Protect your property from weeds
07 June 2016
Winter has arrived, and now is the time to start preparing your property for spring weed growth. Effective weed management requires good preparation, but knowing where to begin can be an overwhelming task for many property owners.
Weeds cause environmental harm and choke out desirable vegetation. They can be a major problem on rural properties because of the affect they have on pastures, crop and stock through lost time, productivity and increased farm costs.
The most common ways in which weeds spread are through wind, water, machinery, vehicles, hay and fodder, livestock and birds.
Even the best weed prevention efforts may not stop weeds, but early detection and on-going control will help to contain weed populations before they become too widespread, difficult and/or financially impossible to manage.
Following are some weed control tips:
Identify and prioritise weeds on your property. Find out which weeds are of most importance, in particular Weeds of National Significance, in your area and what time of the year is best to target those weeds.
Minimise weed spread on your property and to neighbouring properties by removing the source as soon as possible. Purchase fodder that is certified weed-free and clean vehicles to ensure they do not carry weed seeds. Don’t plant weed species in the garden and remove plants that appear to be spreading into paddocks.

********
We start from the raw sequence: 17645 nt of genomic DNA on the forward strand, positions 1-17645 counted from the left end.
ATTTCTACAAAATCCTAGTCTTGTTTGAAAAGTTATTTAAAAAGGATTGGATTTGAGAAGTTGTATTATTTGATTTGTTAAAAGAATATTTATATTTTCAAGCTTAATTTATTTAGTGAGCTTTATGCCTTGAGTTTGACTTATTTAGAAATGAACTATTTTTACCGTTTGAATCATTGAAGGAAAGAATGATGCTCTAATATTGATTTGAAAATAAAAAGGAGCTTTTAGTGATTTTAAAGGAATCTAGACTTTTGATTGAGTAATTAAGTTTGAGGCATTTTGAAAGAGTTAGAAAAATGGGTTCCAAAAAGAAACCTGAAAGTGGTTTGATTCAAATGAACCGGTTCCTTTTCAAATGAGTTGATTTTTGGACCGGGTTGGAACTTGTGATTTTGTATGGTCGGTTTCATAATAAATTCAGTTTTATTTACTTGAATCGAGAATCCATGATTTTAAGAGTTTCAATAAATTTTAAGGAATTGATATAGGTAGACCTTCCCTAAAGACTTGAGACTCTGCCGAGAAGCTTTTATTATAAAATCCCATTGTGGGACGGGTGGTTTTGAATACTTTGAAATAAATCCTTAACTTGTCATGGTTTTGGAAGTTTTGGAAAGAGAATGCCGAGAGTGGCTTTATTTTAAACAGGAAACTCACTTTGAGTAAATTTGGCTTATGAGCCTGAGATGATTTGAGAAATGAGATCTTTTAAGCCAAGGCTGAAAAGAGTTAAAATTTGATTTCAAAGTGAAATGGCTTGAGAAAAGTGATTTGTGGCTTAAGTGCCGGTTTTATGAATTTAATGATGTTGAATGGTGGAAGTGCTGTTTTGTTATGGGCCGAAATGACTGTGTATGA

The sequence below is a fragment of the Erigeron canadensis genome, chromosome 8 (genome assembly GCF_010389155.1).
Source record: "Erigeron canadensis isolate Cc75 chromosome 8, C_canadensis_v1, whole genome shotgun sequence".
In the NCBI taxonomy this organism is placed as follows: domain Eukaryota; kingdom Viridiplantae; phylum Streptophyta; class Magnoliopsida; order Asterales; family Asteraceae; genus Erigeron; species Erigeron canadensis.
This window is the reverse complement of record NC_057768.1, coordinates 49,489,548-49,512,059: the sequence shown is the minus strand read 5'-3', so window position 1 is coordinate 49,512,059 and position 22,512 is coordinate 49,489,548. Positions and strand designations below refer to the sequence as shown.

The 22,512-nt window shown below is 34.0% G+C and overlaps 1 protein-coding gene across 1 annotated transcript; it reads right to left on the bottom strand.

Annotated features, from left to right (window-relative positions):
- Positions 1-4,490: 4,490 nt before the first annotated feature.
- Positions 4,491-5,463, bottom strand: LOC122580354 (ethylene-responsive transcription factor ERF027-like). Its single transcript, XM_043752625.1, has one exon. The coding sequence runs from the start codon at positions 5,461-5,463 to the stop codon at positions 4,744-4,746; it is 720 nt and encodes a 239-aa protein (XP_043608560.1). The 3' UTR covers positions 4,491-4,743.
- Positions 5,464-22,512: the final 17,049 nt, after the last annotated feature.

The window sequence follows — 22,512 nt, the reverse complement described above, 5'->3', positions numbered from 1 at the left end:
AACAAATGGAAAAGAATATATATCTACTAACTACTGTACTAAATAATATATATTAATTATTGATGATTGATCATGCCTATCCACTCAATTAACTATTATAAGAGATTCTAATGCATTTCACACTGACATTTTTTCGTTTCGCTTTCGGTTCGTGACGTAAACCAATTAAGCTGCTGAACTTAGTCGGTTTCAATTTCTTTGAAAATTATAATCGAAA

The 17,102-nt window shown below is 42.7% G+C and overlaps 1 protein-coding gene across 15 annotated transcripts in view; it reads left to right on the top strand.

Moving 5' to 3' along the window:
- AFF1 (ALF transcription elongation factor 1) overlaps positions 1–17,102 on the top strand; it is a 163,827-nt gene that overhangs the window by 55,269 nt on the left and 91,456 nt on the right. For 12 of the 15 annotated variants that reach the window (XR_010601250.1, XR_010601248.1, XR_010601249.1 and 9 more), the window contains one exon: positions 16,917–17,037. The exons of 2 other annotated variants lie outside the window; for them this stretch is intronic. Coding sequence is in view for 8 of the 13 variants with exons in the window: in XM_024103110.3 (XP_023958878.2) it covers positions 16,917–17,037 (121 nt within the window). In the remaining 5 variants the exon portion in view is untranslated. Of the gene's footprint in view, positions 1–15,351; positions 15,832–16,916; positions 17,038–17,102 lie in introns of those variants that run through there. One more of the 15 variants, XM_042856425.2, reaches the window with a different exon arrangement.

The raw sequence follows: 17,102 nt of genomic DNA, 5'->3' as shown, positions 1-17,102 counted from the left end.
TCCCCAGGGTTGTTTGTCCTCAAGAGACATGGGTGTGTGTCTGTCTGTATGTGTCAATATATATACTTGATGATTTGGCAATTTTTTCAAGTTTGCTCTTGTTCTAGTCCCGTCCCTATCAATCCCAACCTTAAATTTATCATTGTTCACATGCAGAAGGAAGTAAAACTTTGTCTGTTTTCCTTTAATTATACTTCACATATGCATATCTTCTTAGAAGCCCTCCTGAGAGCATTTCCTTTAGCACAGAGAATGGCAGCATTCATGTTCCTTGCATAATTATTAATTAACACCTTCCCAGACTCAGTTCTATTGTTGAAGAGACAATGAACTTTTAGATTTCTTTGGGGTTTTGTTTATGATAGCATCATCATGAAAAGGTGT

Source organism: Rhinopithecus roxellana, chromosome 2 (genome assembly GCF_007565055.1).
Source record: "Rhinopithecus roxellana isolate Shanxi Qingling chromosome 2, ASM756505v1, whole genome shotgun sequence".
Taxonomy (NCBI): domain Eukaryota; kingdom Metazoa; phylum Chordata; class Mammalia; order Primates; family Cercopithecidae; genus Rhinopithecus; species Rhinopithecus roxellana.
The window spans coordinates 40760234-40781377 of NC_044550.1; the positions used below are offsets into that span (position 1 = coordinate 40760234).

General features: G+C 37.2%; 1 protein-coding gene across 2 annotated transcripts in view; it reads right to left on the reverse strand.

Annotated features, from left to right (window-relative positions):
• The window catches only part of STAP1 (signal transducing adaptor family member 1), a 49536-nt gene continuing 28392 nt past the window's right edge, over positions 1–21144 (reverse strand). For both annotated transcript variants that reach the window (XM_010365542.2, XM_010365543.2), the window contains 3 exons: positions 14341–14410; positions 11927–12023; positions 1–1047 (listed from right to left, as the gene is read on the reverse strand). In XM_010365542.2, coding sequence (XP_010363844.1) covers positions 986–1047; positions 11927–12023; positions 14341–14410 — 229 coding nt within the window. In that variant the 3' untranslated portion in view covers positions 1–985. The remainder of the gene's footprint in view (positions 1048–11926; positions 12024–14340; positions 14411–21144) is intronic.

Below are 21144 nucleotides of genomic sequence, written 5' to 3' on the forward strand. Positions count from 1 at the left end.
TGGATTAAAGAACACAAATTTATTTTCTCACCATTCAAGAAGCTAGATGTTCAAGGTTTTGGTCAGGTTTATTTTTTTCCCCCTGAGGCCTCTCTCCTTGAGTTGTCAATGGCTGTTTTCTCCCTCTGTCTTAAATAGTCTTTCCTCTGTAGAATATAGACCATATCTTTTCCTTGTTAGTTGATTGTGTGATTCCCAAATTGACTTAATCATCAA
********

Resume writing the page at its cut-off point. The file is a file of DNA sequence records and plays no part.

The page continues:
Check for weeds while doing other jobs and undertake regular paddock inspections. Look for weeds near watercourses (particularly after floods), roadways and traffic areas, boundaries and fence lines, newly sown crop and pasture paddocks, livestock feeding areas, near sheds, tanks, stock yards and other structures, revegetation areas, gardens where mulch or topsoil has been used, and downwind of previous weed infested areas.
Evaluate weed infestations to determine if you can carry out the weed control yourself or if you require a professional weed controller. Sharing weed control equipment with neighbours can help to reduce costs.
Control weed seed by stopping the weed from maturing to seed set. Remove roots, stems, branches and tubers. Herbicides are often an important part of controlling weeds but not the only control technique. A mix of weed management techniques may include strategic grazing, pasture improvement, herbicides, biological control agents, cultivation, slashing, mulching and hand pulling.
Target large weed infestations. This will help reduce the amount of seed that can reinfest paddocks. Keep a record of where you find weeds for planning and assessing how effective weed control techniques have been.
All land managers have a responsibility to manage weeds on their properties. Being diligent in weed control will save you time and money in the long-term and will help you to enjoy a rural lifestyle.
Local Land Services staff can assist you to identify weeds on your property and can connect you with local Landcare groups which offer incentive funding to control weeds. Visit www.lls.nsw.gov.au or contact your nearest Local Land Services office on 1300 795 299.
Local government noxious weeds staff can assist with managing noxious weeds. Visit the NSW Department of Primary Industries website at www.dpi.nsw.gov.au for information about weeds and weeds lists.
Media contact: Chris Harris, 02 6118 7705